Registration finally arrived in the mail on Jan 17th. On the same day, I filled out all my airworthiness application paperwork and sent it to Ted (the DAR - Designated Airworthiness Representative). He pointed out several errors; most notably my tail numbers. According to the FARs, they must be horizontal (or vertical), not angles like mine. Doh!

These were stickers I purchased from Stiker Mule and there was no way they were coming off in one piece. So rather than buy new stickers and wait for them to come, I decided to cut my own from left over vinyl. And while I was at it, I could get creative. So I found the Transformers fort and made some larger two-tone numbers that would blend right into my design. The next day I installed them, proudly took a picture and sent to to Ted.

He calls me that evening to tell me that the FAA does not approve. He had show them to his contact and they did not like them. The two-tone effect had to go, and the aspect ratio of the characters was incorrect. Bah! Vogons!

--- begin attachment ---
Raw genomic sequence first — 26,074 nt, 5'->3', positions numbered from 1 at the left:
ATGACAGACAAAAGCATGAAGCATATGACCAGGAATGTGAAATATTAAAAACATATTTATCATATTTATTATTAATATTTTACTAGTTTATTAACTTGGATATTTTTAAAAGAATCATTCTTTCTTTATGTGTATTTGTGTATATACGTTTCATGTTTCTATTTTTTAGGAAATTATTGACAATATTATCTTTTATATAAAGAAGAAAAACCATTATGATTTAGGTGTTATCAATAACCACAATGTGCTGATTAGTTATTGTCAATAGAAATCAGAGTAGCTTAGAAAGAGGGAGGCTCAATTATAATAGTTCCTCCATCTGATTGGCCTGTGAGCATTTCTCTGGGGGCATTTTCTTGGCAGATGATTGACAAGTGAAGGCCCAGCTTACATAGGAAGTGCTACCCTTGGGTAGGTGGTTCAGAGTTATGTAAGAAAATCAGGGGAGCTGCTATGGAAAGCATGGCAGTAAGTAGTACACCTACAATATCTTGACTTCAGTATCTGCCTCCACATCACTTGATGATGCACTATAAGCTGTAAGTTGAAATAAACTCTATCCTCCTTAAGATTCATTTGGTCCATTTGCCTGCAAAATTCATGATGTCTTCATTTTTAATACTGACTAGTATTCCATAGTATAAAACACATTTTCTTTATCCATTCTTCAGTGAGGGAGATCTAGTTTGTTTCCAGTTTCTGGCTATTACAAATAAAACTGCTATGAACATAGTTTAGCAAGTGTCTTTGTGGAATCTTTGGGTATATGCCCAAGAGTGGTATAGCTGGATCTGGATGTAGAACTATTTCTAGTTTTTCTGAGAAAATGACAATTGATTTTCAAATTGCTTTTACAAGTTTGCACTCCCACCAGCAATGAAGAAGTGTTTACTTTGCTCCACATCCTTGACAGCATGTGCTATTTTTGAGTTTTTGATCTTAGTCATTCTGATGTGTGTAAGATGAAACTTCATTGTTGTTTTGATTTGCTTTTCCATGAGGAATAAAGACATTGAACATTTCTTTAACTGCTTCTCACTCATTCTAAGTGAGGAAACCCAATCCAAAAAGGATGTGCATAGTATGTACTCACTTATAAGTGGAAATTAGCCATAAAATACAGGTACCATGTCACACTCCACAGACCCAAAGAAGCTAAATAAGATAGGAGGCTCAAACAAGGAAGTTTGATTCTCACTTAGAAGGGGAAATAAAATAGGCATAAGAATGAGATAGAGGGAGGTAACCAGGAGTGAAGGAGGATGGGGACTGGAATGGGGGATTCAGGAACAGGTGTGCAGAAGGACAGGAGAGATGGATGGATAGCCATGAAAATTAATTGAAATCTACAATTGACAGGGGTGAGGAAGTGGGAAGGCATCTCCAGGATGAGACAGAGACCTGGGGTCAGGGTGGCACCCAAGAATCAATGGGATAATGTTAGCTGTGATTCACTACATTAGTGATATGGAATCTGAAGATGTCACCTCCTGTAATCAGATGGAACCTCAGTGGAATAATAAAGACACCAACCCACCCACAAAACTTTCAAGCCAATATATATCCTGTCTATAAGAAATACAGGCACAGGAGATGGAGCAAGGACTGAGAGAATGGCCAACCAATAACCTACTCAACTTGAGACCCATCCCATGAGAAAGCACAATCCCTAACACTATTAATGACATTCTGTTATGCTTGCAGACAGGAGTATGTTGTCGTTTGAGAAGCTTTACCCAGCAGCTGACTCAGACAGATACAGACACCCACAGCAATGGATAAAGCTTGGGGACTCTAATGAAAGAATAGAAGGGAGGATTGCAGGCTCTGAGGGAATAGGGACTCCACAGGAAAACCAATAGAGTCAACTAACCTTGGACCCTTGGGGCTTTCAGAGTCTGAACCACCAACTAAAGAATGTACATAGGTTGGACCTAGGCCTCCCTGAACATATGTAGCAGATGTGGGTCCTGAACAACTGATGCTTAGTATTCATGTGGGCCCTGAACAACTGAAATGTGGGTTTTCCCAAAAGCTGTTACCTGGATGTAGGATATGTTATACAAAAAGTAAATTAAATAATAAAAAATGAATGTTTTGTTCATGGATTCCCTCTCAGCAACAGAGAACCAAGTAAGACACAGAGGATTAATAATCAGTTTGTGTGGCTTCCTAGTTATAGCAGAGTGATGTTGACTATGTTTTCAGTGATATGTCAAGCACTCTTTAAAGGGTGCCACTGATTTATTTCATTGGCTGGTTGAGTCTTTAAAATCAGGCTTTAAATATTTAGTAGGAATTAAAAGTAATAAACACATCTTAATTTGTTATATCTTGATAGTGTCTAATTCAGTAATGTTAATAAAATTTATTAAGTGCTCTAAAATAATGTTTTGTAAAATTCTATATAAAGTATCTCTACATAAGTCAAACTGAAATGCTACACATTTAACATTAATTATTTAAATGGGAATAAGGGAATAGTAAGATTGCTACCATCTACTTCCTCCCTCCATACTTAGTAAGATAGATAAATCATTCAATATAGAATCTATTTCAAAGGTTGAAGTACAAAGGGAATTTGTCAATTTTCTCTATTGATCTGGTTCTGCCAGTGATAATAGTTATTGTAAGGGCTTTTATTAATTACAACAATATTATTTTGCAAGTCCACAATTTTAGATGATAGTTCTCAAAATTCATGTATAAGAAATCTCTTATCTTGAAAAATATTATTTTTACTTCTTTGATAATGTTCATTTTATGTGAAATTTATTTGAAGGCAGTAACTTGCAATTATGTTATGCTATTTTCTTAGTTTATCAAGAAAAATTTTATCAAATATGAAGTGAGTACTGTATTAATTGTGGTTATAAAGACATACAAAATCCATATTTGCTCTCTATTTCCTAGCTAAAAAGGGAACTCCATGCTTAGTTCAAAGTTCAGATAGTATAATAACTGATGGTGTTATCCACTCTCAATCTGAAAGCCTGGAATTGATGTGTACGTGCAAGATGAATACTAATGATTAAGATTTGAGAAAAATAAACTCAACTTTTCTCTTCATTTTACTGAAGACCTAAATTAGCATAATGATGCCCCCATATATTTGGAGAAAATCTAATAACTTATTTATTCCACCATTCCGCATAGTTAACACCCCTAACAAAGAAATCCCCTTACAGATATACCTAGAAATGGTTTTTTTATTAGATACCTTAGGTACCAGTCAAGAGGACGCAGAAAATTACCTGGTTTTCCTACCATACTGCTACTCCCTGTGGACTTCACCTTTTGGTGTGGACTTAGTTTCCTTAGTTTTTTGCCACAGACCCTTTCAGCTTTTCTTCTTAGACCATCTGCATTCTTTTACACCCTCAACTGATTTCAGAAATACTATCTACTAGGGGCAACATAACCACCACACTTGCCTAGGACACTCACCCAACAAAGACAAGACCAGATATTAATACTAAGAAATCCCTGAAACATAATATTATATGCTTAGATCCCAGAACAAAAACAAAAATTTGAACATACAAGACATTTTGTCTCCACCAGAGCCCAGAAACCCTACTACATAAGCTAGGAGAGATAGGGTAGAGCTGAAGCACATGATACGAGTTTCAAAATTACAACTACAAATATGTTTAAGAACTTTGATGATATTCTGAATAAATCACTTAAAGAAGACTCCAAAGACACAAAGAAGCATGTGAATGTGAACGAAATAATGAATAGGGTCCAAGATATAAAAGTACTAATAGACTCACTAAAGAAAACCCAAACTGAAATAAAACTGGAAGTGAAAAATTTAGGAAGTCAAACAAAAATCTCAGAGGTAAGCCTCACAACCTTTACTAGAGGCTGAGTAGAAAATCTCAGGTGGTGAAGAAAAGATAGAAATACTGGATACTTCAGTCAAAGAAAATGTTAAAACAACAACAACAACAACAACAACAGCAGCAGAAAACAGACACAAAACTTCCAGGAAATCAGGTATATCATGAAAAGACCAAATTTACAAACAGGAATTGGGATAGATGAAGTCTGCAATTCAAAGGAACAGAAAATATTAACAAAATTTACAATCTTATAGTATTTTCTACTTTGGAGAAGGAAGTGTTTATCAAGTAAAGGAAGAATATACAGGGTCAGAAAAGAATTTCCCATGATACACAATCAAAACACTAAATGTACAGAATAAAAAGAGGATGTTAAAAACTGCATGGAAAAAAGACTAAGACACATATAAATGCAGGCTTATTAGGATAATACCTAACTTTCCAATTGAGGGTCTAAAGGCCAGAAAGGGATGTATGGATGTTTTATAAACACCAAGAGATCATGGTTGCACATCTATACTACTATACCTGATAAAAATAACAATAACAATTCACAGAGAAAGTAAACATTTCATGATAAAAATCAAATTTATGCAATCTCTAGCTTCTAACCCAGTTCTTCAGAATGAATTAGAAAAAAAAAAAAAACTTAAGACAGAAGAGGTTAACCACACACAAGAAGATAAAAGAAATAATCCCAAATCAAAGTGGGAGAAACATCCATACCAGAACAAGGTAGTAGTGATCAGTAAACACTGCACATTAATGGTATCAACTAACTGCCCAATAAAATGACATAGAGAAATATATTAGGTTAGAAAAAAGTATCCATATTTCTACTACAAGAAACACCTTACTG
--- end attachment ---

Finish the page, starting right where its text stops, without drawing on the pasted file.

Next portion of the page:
First Two Tail Numbers

This next version of tail numbers is approved by the FAA.

Final Tail Numbers

Airworthiness Inspection

With all the paperwork complete and corrected, Ted meets me yesterday to do the airworthiness inspection. First thing he does is walk around the airplane looking for something. Then he asks me “Where’s your data plate?” My shoulder drop as I sigh… “What’s a data plate?” So you know, it’s a fireproof (steel) plate riveted to the side of the aircraft with data etched (engraved) into it: Make, Model, Serial Number. Ted was kid enough to continue the inspection but was unable to issue an airworthiness certificate without seeing the data plate installed with the correct information.

I raced around to get it done. I got the steel cards from grumpy sheet metal machinist near the airport. A local trophy shop engraved it for me. Then I went back to the airport, riveted it in place and sent a picture to Ted. He came back the next day and…. viola… I got my airworthiness certificate.

Data Plate